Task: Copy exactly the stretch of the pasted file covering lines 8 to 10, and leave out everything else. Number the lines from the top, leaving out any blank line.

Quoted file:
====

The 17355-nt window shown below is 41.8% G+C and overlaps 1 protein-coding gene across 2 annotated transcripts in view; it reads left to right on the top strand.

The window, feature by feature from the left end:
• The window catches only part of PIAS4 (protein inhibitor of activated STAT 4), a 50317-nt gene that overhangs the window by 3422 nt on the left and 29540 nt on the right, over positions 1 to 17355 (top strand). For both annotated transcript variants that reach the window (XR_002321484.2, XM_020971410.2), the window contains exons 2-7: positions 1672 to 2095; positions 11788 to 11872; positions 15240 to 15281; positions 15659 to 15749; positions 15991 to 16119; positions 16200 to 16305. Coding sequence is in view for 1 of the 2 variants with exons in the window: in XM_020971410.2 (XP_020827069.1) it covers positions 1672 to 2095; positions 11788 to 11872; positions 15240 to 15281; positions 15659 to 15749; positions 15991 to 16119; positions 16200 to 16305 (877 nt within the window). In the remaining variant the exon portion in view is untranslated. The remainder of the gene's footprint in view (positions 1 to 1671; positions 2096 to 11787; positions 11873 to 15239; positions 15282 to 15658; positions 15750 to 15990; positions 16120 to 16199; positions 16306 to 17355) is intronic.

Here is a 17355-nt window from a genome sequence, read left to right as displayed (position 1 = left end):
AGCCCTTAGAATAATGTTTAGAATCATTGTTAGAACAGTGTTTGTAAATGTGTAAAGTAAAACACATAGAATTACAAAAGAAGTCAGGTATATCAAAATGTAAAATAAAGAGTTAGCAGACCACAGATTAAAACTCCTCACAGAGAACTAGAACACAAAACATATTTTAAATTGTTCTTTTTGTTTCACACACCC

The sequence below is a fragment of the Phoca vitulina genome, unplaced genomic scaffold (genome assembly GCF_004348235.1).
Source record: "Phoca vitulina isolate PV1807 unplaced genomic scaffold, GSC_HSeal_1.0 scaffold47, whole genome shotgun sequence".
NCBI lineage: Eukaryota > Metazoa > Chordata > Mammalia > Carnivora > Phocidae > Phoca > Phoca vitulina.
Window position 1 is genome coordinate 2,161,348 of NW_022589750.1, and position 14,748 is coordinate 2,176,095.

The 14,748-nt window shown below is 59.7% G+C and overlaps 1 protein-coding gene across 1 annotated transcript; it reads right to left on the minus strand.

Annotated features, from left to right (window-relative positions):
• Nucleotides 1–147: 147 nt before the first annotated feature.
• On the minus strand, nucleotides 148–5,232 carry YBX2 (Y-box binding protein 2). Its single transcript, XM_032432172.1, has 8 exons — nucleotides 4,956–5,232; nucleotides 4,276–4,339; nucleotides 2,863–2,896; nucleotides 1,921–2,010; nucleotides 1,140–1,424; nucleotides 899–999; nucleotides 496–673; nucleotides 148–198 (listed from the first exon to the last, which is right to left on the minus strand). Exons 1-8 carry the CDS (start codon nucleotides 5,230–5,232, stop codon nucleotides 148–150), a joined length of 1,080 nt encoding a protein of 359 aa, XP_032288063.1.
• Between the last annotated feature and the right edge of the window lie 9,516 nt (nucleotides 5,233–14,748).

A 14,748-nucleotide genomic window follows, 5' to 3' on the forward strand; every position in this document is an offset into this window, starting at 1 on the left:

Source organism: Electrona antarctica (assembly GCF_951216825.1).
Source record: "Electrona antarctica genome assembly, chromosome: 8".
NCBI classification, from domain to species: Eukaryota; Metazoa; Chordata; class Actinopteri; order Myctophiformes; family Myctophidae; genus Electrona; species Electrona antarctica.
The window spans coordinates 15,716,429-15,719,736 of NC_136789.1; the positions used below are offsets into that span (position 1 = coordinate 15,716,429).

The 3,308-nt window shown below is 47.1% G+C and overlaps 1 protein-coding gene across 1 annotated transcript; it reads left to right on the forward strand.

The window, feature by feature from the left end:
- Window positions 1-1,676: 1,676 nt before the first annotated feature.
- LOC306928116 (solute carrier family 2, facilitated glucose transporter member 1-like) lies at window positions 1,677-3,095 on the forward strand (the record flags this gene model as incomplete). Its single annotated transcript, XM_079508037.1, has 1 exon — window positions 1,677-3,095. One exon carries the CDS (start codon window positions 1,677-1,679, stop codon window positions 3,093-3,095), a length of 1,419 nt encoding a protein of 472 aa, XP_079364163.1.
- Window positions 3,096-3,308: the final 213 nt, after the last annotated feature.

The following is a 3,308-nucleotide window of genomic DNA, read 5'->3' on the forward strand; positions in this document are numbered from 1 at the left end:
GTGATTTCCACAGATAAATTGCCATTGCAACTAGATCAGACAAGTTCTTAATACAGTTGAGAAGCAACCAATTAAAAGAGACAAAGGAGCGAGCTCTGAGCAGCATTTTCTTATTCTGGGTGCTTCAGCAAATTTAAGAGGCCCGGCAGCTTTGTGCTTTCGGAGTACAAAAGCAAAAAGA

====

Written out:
NCBI lineage: Eukaryota > Metazoa > Chordata > Mammalia > Carnivora > Phocidae > Phoca > Phoca vitulina.
Window position 1 is genome coordinate 2,161,348 of NW_022589750.1, and position 14,748 is coordinate 2,176,095.

The 14,748-nt window shown below is 59.7% G+C and overlaps 1 protein-coding gene across 1 annotated transcript; it reads right to left on the minus strand.